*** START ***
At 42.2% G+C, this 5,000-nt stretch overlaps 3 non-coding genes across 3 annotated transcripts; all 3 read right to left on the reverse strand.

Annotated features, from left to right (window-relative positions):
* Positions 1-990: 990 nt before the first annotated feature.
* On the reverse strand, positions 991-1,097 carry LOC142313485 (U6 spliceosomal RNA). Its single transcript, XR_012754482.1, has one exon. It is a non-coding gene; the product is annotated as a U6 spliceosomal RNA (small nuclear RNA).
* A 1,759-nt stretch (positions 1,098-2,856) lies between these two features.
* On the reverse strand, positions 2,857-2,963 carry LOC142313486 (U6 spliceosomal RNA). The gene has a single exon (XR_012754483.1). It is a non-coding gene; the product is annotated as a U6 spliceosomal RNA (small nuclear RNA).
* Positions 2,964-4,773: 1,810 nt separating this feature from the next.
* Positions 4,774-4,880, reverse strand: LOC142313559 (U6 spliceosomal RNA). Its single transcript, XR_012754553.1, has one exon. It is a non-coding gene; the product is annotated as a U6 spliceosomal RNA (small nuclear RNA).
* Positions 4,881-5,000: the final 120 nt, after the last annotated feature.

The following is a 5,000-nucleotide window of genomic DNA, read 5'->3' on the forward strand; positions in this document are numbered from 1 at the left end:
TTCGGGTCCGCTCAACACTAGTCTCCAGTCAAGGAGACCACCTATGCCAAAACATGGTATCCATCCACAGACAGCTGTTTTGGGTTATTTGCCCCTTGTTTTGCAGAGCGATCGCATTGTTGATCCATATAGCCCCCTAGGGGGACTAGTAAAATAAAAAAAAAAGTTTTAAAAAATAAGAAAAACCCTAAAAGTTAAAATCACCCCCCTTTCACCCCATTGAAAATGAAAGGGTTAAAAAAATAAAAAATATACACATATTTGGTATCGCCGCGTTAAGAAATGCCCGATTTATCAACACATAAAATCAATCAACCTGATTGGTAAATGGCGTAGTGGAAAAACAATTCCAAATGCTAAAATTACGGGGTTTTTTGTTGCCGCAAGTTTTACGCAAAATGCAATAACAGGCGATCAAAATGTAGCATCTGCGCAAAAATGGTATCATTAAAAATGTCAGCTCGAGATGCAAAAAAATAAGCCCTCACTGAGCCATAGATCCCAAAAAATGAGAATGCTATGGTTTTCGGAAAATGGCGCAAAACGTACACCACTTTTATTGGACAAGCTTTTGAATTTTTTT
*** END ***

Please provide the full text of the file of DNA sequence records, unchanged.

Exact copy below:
At 42.2% G+C, this 5,000-nt stretch overlaps 3 non-coding genes across 3 annotated transcripts; all 3 read right to left on the reverse strand.

Annotated features, from left to right (window-relative positions):
* Positions 1-990: 990 nt before the first annotated feature.
* On the reverse strand, positions 991-1,097 carry LOC142313485 (U6 spliceosomal RNA). Its single transcript, XR_012754482.1, has one exon. It is a non-coding gene; the product is annotated as a U6 spliceosomal RNA (small nuclear RNA).
* A 1,759-nt stretch (positions 1,098-2,856) lies between these two features.
* On the reverse strand, positions 2,857-2,963 carry LOC142313486 (U6 spliceosomal RNA). The gene has a single exon (XR_012754483.1). It is a non-coding gene; the product is annotated as a U6 spliceosomal RNA (small nuclear RNA).
* Positions 2,964-4,773: 1,810 nt separating this feature from the next.
* Positions 4,774-4,880, reverse strand: LOC142313559 (U6 spliceosomal RNA). Its single transcript, XR_012754553.1, has one exon. It is a non-coding gene; the product is annotated as a U6 spliceosomal RNA (small nuclear RNA).
* Positions 4,881-5,000: the final 120 nt, after the last annotated feature.

The following is a 5,000-nucleotide window of genomic DNA, read 5'->3' on the forward strand; positions in this document are numbered from 1 at the left end:
TTCGGGTCCGCTCAACACTAGTCTCCAGTCAAGGAGACCACCTATGCCAAAACATGGTATCCATCCACAGACAGCTGTTTTGGGTTATTTGCCCCTTGTTTTGCAGAGCGATCGCATTGTTGATCCATATAGCCCCCTAGGGGGACTAGTAAAATAAAAAAAAAAGTTTTAAAAAATAAGAAAAACCCTAAAAGTTAAAATCACCCCCCTTTCACCCCATTGAAAATGAAAGGGTTAAAAAAATAAAAAATATACACATATTTGGTATCGCCGCGTTAAGAAATGCCCGATTTATCAACACATAAAATCAATCAACCTGATTGGTAAATGGCGTAGTGGAAAAACAATTCCAAATGCTAAAATTACGGGGTTTTTTGTTGCCGCAAGTTTTACGCAAAATGCAATAACAGGCGATCAAAATGTAGCATCTGCGCAAAAATGGTATCATTAAAAATGTCAGCTCGAGATGCAAAAAAATAAGCCCTCACTGAGCCATAGATCCCAAAAAATGAGAATGCTATGGTTTTCGGAAAATGGCGCAAAACGTACACCACTTTTATTGGACAAGCTTTTGAATTTTTTT